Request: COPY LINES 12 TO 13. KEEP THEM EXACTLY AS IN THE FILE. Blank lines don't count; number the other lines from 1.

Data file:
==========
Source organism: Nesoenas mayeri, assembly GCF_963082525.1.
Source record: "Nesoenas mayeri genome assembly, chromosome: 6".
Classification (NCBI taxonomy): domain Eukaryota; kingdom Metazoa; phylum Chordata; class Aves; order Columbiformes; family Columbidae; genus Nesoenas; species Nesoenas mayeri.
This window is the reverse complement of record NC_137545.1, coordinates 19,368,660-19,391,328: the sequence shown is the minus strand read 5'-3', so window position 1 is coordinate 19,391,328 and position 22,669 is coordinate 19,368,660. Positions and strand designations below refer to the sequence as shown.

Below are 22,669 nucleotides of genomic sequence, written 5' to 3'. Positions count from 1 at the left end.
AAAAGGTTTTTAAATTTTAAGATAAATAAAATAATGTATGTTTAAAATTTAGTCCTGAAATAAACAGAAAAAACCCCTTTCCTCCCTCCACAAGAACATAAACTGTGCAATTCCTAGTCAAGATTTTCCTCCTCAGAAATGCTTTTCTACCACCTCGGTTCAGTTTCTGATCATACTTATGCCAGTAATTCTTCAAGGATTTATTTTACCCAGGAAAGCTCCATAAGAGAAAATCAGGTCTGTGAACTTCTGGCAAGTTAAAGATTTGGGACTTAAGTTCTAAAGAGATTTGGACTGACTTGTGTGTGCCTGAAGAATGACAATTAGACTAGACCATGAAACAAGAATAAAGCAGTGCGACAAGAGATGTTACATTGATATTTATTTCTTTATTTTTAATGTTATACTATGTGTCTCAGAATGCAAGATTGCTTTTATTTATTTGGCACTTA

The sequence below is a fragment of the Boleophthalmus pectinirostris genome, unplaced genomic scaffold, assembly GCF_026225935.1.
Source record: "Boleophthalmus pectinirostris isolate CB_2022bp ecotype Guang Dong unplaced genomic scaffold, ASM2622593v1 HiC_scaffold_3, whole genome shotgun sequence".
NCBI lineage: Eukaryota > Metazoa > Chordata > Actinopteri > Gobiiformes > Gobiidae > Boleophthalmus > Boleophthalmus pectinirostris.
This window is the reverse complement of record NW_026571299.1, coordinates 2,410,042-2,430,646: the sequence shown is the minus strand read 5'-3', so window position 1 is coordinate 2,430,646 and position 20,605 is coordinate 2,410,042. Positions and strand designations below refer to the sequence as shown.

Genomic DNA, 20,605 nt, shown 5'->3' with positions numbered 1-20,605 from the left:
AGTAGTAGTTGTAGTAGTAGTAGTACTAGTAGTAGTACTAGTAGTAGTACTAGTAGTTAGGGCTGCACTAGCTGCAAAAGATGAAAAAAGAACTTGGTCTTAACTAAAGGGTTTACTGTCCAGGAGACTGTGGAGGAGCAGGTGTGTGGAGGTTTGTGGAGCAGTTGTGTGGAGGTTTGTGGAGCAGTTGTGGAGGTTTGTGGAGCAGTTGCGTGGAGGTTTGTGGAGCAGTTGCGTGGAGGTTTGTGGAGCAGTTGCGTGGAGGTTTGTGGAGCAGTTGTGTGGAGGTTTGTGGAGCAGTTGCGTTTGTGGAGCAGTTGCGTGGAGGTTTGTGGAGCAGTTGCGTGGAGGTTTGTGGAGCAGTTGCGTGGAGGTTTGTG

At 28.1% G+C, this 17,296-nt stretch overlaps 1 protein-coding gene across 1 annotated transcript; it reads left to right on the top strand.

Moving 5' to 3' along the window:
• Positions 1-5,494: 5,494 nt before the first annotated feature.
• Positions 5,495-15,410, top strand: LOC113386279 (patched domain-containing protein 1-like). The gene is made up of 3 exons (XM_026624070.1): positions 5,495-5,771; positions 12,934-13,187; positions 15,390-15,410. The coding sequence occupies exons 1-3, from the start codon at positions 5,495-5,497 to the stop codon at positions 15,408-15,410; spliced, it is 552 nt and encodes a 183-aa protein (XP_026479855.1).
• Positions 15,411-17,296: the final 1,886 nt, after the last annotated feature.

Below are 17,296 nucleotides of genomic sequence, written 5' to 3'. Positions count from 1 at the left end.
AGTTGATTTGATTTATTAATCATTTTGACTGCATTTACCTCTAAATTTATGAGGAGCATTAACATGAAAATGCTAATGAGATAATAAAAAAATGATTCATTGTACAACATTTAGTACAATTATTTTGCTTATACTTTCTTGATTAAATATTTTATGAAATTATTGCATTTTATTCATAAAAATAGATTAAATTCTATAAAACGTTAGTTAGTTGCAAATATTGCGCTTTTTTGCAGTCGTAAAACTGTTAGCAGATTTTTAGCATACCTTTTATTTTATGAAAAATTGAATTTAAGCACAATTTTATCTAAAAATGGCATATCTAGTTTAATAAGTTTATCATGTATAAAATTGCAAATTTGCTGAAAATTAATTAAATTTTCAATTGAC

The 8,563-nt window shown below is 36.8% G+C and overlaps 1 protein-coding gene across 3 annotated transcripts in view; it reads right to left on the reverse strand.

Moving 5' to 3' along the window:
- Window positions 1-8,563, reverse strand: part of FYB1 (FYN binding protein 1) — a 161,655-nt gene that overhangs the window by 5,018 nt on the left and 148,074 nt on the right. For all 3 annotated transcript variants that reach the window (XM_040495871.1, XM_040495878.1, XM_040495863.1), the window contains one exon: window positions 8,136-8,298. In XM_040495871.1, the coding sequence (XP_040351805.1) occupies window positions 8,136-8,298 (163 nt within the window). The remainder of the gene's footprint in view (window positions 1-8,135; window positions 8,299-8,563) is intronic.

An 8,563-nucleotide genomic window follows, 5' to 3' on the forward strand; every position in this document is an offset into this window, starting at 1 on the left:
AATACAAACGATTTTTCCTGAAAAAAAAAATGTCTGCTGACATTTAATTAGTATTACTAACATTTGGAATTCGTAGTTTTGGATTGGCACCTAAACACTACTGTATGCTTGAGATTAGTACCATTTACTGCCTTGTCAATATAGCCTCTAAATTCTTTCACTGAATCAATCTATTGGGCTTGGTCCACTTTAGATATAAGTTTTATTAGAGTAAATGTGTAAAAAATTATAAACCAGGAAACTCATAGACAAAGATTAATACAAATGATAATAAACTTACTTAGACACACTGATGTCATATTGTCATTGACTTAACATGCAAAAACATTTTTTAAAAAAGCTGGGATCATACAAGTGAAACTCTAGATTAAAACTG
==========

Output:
AGTAGTAGTTGTAGTAGTAGTAGTACTAGTAGTAGTACTAGTAGTAGTACTAGTAGTTAGGGCTGCACTAGCTGCAAAAGATGAAAAAAGAACTTGGTCTTAACTAAAGGGTTTACTGTCCAGGAGACTGTGGAGGAGCAGGTGTGTGGAGGTTTGTGGAGCAGTTGTGTGGAGGTTTGTGGAGCAGTTGTGGAGGTTTGTGGAGCAGTTGCGTGGAGGTTTGTGGAGCAGTTGCGTGGAGGTTTGTGGAGCAGTTGCGTGGAGGTTTGTGGAGCAGTTGTGTGGAGGTTTGTGGAGCAGTTGCGTTTGTGGAGCAGTTGCGTGGAGGTTTGTGGAGCAGTTGCGTGGAGGTTTGTGGAGCAGTTGCGTGGAGGTTTGTG

At 28.1% G+C, this 17,296-nt stretch overlaps 1 protein-coding gene across 1 annotated transcript; it reads left to right on the top strand.